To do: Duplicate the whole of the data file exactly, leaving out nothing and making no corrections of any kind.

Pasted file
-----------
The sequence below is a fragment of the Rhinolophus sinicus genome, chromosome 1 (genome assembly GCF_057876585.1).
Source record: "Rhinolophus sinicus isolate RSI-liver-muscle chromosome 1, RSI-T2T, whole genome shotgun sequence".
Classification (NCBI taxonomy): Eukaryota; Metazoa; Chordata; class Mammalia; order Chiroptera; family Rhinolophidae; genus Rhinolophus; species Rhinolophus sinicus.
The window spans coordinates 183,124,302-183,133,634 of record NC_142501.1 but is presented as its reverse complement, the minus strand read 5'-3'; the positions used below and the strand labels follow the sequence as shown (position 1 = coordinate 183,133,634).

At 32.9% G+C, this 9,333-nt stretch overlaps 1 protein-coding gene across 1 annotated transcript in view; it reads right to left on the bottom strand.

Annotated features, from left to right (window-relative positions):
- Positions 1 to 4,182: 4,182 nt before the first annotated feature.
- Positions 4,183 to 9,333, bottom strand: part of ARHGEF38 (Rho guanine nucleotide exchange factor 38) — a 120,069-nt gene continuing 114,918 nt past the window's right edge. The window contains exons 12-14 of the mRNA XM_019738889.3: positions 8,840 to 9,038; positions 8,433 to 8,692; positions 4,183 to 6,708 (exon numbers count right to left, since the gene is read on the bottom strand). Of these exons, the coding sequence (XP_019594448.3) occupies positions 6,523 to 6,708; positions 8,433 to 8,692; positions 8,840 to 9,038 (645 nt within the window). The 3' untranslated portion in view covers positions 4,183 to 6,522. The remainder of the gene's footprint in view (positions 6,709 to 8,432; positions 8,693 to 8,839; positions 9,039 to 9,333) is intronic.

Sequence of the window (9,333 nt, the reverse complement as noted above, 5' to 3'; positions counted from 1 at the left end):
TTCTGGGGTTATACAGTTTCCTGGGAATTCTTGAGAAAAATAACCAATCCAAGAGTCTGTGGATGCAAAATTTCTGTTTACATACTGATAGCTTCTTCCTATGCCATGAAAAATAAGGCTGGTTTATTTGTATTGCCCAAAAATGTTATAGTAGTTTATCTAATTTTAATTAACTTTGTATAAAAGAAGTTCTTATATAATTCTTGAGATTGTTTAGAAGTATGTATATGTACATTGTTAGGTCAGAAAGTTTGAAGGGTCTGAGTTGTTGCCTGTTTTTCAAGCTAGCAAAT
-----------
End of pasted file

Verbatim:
The sequence below is a fragment of the Rhinolophus sinicus genome, chromosome 1 (genome assembly GCF_057876585.1).
Source record: "Rhinolophus sinicus isolate RSI-liver-muscle chromosome 1, RSI-T2T, whole genome shotgun sequence".
Classification (NCBI taxonomy): Eukaryota; Metazoa; Chordata; class Mammalia; order Chiroptera; family Rhinolophidae; genus Rhinolophus; species Rhinolophus sinicus.
The window spans coordinates 183,124,302-183,133,634 of record NC_142501.1 but is presented as its reverse complement, the minus strand read 5'-3'; the positions used below and the strand labels follow the sequence as shown (position 1 = coordinate 183,133,634).

At 32.9% G+C, this 9,333-nt stretch overlaps 1 protein-coding gene across 1 annotated transcript in view; it reads right to left on the bottom strand.

Annotated features, from left to right (window-relative positions):
- Positions 1 to 4,182: 4,182 nt before the first annotated feature.
- Positions 4,183 to 9,333, bottom strand: part of ARHGEF38 (Rho guanine nucleotide exchange factor 38) — a 120,069-nt gene continuing 114,918 nt past the window's right edge. The window contains exons 12-14 of the mRNA XM_019738889.3: positions 8,840 to 9,038; positions 8,433 to 8,692; positions 4,183 to 6,708 (exon numbers count right to left, since the gene is read on the bottom strand). Of these exons, the coding sequence (XP_019594448.3) occupies positions 6,523 to 6,708; positions 8,433 to 8,692; positions 8,840 to 9,038 (645 nt within the window). The 3' untranslated portion in view covers positions 4,183 to 6,522. The remainder of the gene's footprint in view (positions 6,709 to 8,432; positions 8,693 to 8,839; positions 9,039 to 9,333) is intronic.

Sequence of the window (9,333 nt, the reverse complement as noted above, 5' to 3'; positions counted from 1 at the left end):
TTCTGGGGTTATACAGTTTCCTGGGAATTCTTGAGAAAAATAACCAATCCAAGAGTCTGTGGATGCAAAATTTCTGTTTACATACTGATAGCTTCTTCCTATGCCATGAAAAATAAGGCTGGTTTATTTGTATTGCCCAAAAATGTTATAGTAGTTTATCTAATTTTAATTAACTTTGTATAAAAGAAGTTCTTATATAATTCTTGAGATTGTTTAGAAGTATGTATATGTACATTGTTAGGTCAGAAAGTTTGAAGGGTCTGAGTTGTTGCCTGTTTTTCAAGCTAGCAAAT